Review by Rusty W. Spell
The cover is perfect ("You know those guitars that are like... double guitars?"). I'm glad Martin's head was cut off, otherwise I would have thought of Mike Nesmith every time I saw the album (he was wearing a knit hat that night).
The back is perfect, two ways of expressing immensity. I think I'm glad they opted for the 2CD package (one jewel box) instead of two seperate jewel boxes and especially (because they're sometimes annoying) the double-boxes.
Art and photographs: I like the CD art, which looks like either a bird or some creepy men, depending on whether you turn it upside-down or not. The pictures are great, plenty of action photos and other people than the band to enjoy. The running picture trio of Martin cracks me up, reminds me of a John Spencer Blues Explosion music video or something. Martin sleeping with double-neck is sweet.
Drawings and paintings are nice, especially the full version of The Prarie Grouper. We had to settle for the "formatted for your screen" version on Melville. Including lyrics not in other albums is nice. Now the music...
Their are lots of ways of going about making a live album (though I'm no expert, being as how this is my first live album to own; Rusty = studio freak, and I've only been to a handful of concerts in my life: R.E.M., The Magnetic Fields, Ben Lee, and Kenny Rogers, for the record), and I think the way they chose was nicely suited to the material. I'm glad they didn't just pick any ol' good night and say "This is it." I'm glad they banded together some songs and didn't band others, making little "chapters" in the discs. I'm glad there was a wide array of venues (little places, big places) making it--as Dave once wrote--like an art gallery consisting of anything from little sketches to huge canvases. The Rheos are big, small, and almost always good--so is Double Live.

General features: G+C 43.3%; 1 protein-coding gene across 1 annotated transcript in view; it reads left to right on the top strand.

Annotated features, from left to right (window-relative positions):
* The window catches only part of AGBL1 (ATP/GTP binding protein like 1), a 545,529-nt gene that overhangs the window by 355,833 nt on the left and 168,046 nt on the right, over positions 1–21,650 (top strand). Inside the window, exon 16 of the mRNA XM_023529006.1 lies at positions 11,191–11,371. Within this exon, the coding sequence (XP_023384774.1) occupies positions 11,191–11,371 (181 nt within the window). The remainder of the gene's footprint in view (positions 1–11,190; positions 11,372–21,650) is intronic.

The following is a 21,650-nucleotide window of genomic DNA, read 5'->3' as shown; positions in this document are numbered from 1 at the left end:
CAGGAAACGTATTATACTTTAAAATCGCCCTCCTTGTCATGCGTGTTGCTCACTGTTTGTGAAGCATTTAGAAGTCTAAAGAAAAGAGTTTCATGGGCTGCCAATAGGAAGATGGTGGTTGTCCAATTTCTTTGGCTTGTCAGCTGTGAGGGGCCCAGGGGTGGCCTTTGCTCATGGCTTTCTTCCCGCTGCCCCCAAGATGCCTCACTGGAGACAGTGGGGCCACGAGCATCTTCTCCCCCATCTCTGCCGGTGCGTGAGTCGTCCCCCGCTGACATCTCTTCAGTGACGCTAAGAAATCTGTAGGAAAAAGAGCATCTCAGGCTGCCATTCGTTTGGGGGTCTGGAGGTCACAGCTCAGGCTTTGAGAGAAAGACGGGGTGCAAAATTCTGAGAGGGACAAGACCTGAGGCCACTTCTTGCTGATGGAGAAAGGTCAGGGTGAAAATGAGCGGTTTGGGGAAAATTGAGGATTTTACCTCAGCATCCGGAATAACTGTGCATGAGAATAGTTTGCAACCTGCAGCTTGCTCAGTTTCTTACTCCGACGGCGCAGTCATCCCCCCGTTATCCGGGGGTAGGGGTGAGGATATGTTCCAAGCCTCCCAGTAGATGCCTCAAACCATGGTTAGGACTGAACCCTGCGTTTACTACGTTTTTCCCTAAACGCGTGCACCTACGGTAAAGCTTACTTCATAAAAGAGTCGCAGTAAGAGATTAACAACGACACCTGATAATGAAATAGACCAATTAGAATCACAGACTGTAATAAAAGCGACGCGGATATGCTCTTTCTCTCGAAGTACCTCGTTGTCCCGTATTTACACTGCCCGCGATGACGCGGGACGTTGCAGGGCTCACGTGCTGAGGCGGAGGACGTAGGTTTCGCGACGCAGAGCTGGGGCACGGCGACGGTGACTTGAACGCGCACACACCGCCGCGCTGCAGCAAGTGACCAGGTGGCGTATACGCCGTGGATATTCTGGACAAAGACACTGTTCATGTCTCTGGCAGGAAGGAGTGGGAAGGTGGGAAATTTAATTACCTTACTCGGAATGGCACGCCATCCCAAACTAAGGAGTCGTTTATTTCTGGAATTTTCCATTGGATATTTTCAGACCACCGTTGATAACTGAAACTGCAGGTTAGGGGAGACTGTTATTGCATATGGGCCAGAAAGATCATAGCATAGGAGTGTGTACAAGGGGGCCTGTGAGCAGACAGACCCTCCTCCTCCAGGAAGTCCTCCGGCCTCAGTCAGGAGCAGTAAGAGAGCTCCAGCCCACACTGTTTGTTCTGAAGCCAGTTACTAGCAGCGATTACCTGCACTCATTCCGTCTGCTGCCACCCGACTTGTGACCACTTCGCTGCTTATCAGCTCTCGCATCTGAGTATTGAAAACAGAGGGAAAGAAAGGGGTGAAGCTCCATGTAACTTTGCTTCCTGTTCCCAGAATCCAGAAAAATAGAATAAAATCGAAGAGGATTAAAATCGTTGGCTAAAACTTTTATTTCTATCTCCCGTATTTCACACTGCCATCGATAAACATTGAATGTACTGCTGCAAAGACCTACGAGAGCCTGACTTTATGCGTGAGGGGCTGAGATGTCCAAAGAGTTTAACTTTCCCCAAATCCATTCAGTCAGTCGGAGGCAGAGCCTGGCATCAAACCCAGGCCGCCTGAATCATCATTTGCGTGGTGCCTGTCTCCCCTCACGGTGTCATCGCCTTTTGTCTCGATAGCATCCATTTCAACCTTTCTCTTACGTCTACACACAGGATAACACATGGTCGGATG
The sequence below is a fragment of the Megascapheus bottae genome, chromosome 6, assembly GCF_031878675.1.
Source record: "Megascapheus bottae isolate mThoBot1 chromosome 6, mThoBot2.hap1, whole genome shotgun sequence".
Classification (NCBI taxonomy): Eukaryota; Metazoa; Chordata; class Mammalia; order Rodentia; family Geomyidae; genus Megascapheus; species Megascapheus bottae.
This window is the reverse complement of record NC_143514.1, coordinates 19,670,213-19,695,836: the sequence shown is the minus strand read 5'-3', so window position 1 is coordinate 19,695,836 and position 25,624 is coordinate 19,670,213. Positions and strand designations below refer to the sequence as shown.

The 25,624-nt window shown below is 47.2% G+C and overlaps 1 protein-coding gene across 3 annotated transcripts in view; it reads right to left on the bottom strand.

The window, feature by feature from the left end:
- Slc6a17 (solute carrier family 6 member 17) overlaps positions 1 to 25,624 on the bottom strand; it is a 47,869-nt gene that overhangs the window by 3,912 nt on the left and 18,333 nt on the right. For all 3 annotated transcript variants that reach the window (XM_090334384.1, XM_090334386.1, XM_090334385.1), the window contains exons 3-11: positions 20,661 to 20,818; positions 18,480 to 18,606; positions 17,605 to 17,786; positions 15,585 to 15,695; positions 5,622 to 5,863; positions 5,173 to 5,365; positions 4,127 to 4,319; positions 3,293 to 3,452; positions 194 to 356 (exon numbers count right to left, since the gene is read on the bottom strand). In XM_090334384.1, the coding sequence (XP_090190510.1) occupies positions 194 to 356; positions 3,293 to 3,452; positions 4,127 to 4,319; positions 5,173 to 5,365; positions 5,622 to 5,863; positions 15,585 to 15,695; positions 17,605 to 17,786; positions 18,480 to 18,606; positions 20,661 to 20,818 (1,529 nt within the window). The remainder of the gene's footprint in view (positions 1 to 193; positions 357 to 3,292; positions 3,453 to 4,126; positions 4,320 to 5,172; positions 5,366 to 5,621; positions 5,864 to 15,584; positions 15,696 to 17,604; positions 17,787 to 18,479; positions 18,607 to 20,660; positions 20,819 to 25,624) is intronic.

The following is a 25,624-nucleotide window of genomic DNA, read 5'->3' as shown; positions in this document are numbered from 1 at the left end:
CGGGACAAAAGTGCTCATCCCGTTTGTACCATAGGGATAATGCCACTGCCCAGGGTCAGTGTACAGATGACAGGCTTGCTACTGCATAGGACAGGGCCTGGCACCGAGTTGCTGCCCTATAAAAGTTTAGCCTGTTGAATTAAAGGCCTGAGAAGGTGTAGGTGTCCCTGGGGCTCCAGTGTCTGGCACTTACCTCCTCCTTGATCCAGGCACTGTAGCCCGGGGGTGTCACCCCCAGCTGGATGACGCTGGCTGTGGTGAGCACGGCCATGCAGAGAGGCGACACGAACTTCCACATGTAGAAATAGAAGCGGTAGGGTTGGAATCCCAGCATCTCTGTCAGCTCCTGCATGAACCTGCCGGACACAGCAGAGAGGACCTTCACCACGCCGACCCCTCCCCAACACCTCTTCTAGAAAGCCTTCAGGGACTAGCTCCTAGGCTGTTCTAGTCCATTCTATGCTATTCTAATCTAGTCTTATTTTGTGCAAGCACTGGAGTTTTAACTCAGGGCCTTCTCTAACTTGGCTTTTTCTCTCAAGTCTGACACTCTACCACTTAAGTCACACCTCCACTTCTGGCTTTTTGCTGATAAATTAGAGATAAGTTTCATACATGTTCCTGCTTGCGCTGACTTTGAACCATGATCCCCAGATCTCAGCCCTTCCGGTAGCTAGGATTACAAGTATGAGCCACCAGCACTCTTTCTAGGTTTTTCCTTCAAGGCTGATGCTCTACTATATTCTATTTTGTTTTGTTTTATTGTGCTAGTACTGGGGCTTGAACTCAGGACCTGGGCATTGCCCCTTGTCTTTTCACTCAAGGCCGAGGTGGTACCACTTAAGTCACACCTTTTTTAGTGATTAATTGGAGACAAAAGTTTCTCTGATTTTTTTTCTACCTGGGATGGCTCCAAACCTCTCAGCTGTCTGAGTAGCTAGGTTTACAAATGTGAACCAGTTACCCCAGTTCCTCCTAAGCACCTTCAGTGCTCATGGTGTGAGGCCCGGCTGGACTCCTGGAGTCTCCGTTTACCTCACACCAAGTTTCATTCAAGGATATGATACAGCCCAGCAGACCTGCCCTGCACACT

When I talk about these songs, I'll sort of talk about them in relation to the studio albums. That is to say, do they add anything extra in hearing them in a live version, or might they just as well have stayed in their originally recorded versions. But first, I'd like to say that Gary Stokes (and whoever else was involved) did a wonderful job. This album sounds very rich.
"Saskatchewan" is a good example of this great sound. The extra musical section of this song was cool. "Down to the wire." I'm trying to decide which line I like better.
"Feed Yourself" was cool in that it was creepy, really helping the mood of the song (the echoes, etc.). There's always something magical--to me, for some reason--when the chorus is only played and not sung at some crucial moment. The "no more death" was very appropriate, especially leading into "Shaved Head," whose recording here is signifigant because--among other things--of the way Martin says "luuuv."
Okay, a highlight is this performance of "Claire." Tim rocks. The "mmmms" and "c'mons" are wonderful. Truly someone getting into a song. Concering "Legal Age Life," Tim told on CFN4 the story of "Cherry Pie," that he said it because someone in the audience kept requesting the "skraz rock" classic. Pretty funny. Of course, this is another highlight, with the 12-bar blues section featuring Tim Mech, making Tim and Tim "the Tims" and not "the Thaimes," the confusing misunderstanding I originally had.
I thought that "Dead Is the Drunkest That You Can Get" would be on The Blue Hysteria, so I was glad to see it here (though, you know, it's not too late to put it on a studio album). This has always been one of my favorite Rheos songs. It put me off here, the audience laughing, but I can picture how funny it must have been... Martin on piano with the three others sharing a mic going "ooooooh." Anyways, I must say that I prefer the old lyric "mean and wild, just like a child" to "stung up the spine"; because, you know, children are mean and wild and people don't think about it that way often, so to put it in a song is great and interesting and meaningful and... and there you go, I like it better.